Sunday, February 25, 2024

Study shows 1-in-4 Black respondents don’t know their cultural history

A new study shows that 1-in-4 Black respondents say they don’t know themselves fully because they don’t know enough about their cultural history.

The US’ leading biography service, StoryTerrace, believes that learning about our history can positively impact our sense of self and support a feeling of wellbeing.

Home to over 400 languages and one of the most complex cultural fabrics to exist globally, StoryTerrace, the US’ leading biography-writing service, released a statement imploring the nation to reflect on its own family history this Black History Month.

In an enlightening study commissioned by StoryTerrace, they found an intrinsic link between knowledge of one’s cultural roots and overall well-being. 

Specifically, they found that 46% of black respondents admitted a missed opportunity to learn about their history as the person who knows most about it is no longer around. To that end, it makes sense that over half of these respondents said it would improve their mental health if they heard about their relative’s history/background.

It is widely documented there are prominent disparities in mental health outcomes in Black Americans compared to their white counterparts, with research suggesting that the adult black community is 20% more likely to experience serious mental health problems. To that end, StoryTerrace’s data highlights a missed opportunity to lower these figures by delving into the past and connecting with preceding generations.

Key findings:
  • 27% of black respondents say they know little to nothing about their cultural heritage
  • 42% say that they are raising their children without them or themselves having enough information about their cultural heritage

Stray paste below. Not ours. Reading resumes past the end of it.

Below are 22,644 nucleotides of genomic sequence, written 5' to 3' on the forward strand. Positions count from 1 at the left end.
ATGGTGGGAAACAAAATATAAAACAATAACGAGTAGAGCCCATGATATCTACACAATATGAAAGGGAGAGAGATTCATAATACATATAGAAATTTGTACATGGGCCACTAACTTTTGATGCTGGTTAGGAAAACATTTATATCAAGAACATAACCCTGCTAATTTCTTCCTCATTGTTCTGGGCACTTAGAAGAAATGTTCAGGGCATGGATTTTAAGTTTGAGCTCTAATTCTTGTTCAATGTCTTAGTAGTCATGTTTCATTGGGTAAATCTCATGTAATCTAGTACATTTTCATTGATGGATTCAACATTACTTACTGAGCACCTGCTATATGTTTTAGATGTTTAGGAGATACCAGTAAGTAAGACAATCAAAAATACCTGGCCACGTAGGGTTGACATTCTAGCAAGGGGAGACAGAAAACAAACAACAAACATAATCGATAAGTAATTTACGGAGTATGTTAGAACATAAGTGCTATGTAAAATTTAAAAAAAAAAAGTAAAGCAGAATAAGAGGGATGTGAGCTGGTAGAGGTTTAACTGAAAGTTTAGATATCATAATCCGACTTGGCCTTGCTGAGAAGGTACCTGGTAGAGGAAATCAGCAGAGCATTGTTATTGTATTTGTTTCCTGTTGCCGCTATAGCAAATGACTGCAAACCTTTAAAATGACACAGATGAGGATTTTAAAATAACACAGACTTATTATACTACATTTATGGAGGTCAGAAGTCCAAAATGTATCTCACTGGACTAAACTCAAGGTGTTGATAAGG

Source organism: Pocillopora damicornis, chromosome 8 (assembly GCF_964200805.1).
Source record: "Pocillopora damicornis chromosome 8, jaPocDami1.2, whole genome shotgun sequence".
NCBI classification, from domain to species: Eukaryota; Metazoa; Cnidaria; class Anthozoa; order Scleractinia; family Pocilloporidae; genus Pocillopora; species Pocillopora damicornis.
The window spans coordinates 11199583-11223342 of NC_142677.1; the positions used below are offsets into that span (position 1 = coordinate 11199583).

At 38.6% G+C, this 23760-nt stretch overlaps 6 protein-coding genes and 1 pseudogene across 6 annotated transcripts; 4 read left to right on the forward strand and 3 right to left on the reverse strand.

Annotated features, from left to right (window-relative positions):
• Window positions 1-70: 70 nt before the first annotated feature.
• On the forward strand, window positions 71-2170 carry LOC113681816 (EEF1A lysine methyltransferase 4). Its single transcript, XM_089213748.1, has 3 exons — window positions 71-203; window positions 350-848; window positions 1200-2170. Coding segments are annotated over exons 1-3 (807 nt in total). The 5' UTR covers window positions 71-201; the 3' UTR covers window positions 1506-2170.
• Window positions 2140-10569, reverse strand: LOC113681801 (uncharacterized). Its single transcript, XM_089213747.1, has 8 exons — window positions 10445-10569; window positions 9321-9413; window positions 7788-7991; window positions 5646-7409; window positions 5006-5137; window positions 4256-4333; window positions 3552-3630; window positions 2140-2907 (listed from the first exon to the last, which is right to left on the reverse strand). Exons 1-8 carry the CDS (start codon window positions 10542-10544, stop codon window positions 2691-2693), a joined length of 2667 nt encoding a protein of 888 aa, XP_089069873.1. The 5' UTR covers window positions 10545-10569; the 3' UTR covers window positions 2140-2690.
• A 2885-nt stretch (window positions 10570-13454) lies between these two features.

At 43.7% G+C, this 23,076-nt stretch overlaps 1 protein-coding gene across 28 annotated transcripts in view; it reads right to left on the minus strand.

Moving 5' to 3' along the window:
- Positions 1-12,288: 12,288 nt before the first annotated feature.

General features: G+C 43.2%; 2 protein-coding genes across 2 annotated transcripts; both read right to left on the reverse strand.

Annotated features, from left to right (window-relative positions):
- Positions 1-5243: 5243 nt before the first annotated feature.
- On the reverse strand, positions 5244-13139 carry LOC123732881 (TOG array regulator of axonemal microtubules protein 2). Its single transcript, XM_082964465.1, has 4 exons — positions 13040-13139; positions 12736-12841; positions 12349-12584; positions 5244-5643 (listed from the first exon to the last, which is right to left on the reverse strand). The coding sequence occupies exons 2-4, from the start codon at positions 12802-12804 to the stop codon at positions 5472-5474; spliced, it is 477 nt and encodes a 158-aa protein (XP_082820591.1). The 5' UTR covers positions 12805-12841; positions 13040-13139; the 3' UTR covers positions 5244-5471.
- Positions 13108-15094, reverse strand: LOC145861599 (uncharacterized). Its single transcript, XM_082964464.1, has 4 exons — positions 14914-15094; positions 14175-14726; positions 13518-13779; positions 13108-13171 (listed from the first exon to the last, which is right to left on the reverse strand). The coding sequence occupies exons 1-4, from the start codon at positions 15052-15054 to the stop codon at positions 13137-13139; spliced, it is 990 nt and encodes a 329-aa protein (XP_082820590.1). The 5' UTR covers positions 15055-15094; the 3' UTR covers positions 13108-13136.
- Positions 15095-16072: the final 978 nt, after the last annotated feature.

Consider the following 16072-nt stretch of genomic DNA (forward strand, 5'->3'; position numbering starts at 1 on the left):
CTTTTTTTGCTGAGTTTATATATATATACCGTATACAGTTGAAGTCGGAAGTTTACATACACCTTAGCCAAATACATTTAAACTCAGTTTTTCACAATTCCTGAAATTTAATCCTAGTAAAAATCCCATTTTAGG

• 27% admit they are aware of their cultural history but struggle to identify with it
  • 21% state that it negatively impacts their mental health by not knowing enough about their history. For example, breeding feelings of guilt, imposter syndrome or loneliness

One of the most powerful case studies provided by StoryTerrace to emphasize the link between journaling and cultural empowerment is Matthew Kinnard, who documented his life using the StoryTerrace service. Kinnard grew up in Franklin, Tennessee with nine siblings and was the youngest. His parents were not educated, but educational excellence was always important to him. He went on to earn his PhD and his doctorate in Philosophy whilst each of his siblings received their degree. 
“Being Black in America today, except in rare instances, varies little if any than when I grew up,” Kinnard said. “As a Black man, I am still expected to be better than my white counterpart to achieve the same level of socioeconomic success.”
While his story is a testament to the struggles Black people still face in America today, a report from UNESCO found that knowledge of one’s cultural history and ethnic background promotes a positive sense of self, social support, solidarity, and resilience. 

About StoryTerrace

StoryTerrace’s mission is to ensure that every life story is captured and passed on meaningfully. Its award-winning memoir writing service takes care of the whole process — matching clients with one of over 750 professional writers, interviewing, photo gathering, editing, designing, and printing their very own book. Books are on average 100 pages long, meaning that everyone can have their life story – or those of their loved ones — documented in a professionally curated biography or series of memoirs. Powered by its proprietary technology platform, StoryTerrace continues to scale globally and has sold over 3,500 packages since its founding in 2014. The company was a winner on BBC Dragons’ Den in 2020 and has gained traction in Sky News, The Wall Street Journal, The Times, Forbes, and CBS News. 

Queer Forty Staff

Queer Forty writing staff work hard to bring you all the latest articles to help inspire and inform.

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